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    Re: Bulger and Ferotte

    Freotte is pretty much Jamie Martin with more starting experience.

  8. #8
    bigredman Guest

    Re: Bulger and Ferotte

    Ferotte's days of being a starter are over after 12 years in the NFL. OK guys....name a long bomb QB that's won more than one Super Bowl? Ferotte is a good back up. Bulger is a good, not great QB, however, you don't need a great QB to win the Super Bowl (i.e. Trent Dilfer). Your premium, multi-Super Bowl QB's are SMART QB's (except Bradshaw, who had a hell of supporting cast). If our special teams improve, and we are able to fool people with our new offensive and defensive schemes for the first 8 games, then maybe we can make a play at the playoffs and get lucky.

  9. #9
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    Re: Bulger and Ferotte

    Quote Originally Posted by bigredman
    Bulger is a good, not great QB
    This is most definitely open to debate and interpretation. You say good and I respect your opinion, but I say great. His numbers are always off the chart, his character and toughness are unquestioned and he's already got one Pro-Bowl MVP on his mantel.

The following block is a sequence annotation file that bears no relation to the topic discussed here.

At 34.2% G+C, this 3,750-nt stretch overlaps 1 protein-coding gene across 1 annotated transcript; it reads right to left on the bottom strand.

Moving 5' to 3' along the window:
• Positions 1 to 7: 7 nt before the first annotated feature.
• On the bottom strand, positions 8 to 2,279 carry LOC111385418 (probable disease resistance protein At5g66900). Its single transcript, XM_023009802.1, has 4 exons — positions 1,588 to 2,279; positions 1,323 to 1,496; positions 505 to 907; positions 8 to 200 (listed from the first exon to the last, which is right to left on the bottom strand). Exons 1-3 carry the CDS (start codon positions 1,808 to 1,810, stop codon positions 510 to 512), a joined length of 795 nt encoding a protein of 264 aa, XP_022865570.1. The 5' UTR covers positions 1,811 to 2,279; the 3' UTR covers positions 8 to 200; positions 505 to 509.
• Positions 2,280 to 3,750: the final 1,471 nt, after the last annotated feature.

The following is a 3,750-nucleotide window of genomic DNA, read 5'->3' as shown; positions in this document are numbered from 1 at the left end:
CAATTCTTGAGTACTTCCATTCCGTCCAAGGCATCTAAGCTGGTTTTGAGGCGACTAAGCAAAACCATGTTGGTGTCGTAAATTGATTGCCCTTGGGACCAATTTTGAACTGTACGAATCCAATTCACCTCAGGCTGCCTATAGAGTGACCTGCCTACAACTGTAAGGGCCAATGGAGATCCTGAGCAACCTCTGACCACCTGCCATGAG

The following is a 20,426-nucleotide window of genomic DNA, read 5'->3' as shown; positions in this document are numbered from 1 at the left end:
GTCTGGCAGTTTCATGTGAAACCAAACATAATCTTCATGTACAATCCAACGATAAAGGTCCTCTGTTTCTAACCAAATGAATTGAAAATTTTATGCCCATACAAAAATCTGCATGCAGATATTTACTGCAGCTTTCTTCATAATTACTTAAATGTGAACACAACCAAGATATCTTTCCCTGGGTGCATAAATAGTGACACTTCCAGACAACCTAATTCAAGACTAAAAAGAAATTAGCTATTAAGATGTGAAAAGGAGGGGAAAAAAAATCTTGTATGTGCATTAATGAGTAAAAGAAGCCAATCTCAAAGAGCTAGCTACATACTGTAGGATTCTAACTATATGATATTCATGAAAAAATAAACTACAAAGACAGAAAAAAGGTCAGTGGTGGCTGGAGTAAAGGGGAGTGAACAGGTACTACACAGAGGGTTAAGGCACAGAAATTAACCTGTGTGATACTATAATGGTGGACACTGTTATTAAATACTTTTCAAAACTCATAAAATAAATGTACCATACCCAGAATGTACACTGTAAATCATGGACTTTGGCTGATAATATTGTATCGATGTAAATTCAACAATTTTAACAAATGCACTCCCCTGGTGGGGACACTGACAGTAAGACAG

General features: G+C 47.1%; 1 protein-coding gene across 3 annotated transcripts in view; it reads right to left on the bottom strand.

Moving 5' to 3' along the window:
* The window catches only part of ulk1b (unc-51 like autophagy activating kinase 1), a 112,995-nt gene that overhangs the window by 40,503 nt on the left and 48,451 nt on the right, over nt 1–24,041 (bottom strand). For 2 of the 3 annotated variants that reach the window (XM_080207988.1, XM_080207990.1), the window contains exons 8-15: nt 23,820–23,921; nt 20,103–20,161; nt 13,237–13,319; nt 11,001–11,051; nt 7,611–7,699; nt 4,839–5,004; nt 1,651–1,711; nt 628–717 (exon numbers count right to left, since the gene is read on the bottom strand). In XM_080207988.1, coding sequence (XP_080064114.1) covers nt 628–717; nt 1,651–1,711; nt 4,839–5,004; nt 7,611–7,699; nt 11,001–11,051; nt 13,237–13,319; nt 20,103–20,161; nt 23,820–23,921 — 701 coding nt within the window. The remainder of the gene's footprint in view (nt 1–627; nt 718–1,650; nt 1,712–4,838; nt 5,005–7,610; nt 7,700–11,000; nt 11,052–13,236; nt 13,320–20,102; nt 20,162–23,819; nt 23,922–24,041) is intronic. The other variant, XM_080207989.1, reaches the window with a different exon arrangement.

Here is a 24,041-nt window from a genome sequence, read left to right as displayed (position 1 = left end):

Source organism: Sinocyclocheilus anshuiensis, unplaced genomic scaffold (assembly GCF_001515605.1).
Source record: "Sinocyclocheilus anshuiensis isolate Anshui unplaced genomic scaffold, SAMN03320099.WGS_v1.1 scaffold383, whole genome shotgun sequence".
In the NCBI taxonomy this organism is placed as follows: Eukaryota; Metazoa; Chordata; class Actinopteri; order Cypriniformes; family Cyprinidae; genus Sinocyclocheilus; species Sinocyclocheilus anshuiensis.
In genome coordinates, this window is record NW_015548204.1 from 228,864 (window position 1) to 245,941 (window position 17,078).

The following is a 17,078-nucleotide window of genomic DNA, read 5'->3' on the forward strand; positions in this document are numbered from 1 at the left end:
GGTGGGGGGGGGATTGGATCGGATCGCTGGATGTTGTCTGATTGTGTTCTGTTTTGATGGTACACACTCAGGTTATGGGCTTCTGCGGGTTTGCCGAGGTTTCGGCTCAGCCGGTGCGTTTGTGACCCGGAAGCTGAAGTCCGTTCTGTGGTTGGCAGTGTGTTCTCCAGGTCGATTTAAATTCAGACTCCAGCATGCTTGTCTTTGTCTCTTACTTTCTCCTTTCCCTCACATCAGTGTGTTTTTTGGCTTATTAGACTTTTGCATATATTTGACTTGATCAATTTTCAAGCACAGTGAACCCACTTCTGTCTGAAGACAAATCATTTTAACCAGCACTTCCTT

Either way you describe Marc Bulger, good or great, Gus Frerotte does not have the ability to supplant him as a starter.

  10. #10
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    Re: Bulger and Ferotte

    Quote Originally Posted by r8rh8rmike
    This is most definitely open to debate and interpretation. You say good and I respect your opinion, but I say great. His numbers are always off the chart, his character and toughness are unquestioned and he's already got one Pro-Bowl MVP on his mantel.

    Either way you describe Marc Bulger, good or great, Gus Frerotte does not have the ability to supplant him as a starter.
    I agree that Bulger is a great QB. But on the flipside the Pro Bowl and Pro Bowl MVP don't count as much of anything towards what makes Bulger great. The Pro Bowl is a glorified popularity contest, and the game itself (no blitzing etc) doesn't resemble a real game.

    I'm not saying it's bad that he won the MVP, I'm saying that with what Bulger has shown, he is great with or without a Pro Bowl MVP in my mind. The MVP doesn't add anything that makes him great.